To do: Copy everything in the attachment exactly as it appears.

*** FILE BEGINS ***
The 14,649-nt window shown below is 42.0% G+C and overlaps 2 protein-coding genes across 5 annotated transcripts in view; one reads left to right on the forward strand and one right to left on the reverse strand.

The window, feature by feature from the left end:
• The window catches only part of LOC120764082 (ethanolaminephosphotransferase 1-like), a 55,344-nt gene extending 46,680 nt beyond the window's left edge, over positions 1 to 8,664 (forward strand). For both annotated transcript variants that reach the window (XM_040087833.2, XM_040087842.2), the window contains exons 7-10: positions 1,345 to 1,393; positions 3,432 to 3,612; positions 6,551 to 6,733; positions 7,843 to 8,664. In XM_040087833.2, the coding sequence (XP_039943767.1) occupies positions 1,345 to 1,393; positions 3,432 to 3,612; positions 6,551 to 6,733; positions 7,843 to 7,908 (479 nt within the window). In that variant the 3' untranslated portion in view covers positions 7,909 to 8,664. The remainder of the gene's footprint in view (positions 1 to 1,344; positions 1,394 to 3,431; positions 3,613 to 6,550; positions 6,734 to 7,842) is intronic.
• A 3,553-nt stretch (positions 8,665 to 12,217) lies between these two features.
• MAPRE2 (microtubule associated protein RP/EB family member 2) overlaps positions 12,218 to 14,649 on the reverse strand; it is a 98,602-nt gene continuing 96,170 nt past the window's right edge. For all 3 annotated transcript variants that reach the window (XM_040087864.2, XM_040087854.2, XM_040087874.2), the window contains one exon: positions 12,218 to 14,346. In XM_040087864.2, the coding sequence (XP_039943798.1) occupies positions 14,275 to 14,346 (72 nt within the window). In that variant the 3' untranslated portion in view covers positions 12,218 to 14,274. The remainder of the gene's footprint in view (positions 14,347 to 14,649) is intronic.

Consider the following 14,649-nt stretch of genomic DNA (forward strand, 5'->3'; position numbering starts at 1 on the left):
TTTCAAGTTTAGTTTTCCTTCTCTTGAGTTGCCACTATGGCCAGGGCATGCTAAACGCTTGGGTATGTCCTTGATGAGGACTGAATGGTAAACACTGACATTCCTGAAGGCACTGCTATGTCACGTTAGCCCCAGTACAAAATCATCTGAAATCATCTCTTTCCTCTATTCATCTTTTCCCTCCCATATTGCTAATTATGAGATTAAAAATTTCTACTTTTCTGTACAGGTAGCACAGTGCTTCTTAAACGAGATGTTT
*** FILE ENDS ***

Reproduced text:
The 14,649-nt window shown below is 42.0% G+C and overlaps 2 protein-coding genes across 5 annotated transcripts in view; one reads left to right on the forward strand and one right to left on the reverse strand.

The window, feature by feature from the left end:
• The window catches only part of LOC120764082 (ethanolaminephosphotransferase 1-like), a 55,344-nt gene extending 46,680 nt beyond the window's left edge, over positions 1 to 8,664 (forward strand). For both annotated transcript variants that reach the window (XM_040087833.2, XM_040087842.2), the window contains exons 7-10: positions 1,345 to 1,393; positions 3,432 to 3,612; positions 6,551 to 6,733; positions 7,843 to 8,664. In XM_040087833.2, the coding sequence (XP_039943767.1) occupies positions 1,345 to 1,393; positions 3,432 to 3,612; positions 6,551 to 6,733; positions 7,843 to 7,908 (479 nt within the window). In that variant the 3' untranslated portion in view covers positions 7,909 to 8,664. The remainder of the gene's footprint in view (positions 1 to 1,344; positions 1,394 to 3,431; positions 3,613 to 6,550; positions 6,734 to 7,842) is intronic.
• A 3,553-nt stretch (positions 8,665 to 12,217) lies between these two features.
• MAPRE2 (microtubule associated protein RP/EB family member 2) overlaps positions 12,218 to 14,649 on the reverse strand; it is a 98,602-nt gene continuing 96,170 nt past the window's right edge. For all 3 annotated transcript variants that reach the window (XM_040087864.2, XM_040087854.2, XM_040087874.2), the window contains one exon: positions 12,218 to 14,346. In XM_040087864.2, the coding sequence (XP_039943798.1) occupies positions 14,275 to 14,346 (72 nt within the window). In that variant the 3' untranslated portion in view covers positions 12,218 to 14,274. The remainder of the gene's footprint in view (positions 14,347 to 14,649) is intronic.

Consider the following 14,649-nt stretch of genomic DNA (forward strand, 5'->3'; position numbering starts at 1 on the left):
TTTCAAGTTTAGTTTTCCTTCTCTTGAGTTGCCACTATGGCCAGGGCATGCTAAACGCTTGGGTATGTCCTTGATGAGGACTGAATGGTAAACACTGACATTCCTGAAGGCACTGCTATGTCACGTTAGCCCCAGTACAAAATCATCTGAAATCATCTCTTTCCTCTATTCATCTTTTCCCTCCCATATTGCTAATTATGAGATTAAAAATTTCTACTTTTCTGTACAGGTAGCACAGTGCTTCTTAAACGAGATGTTT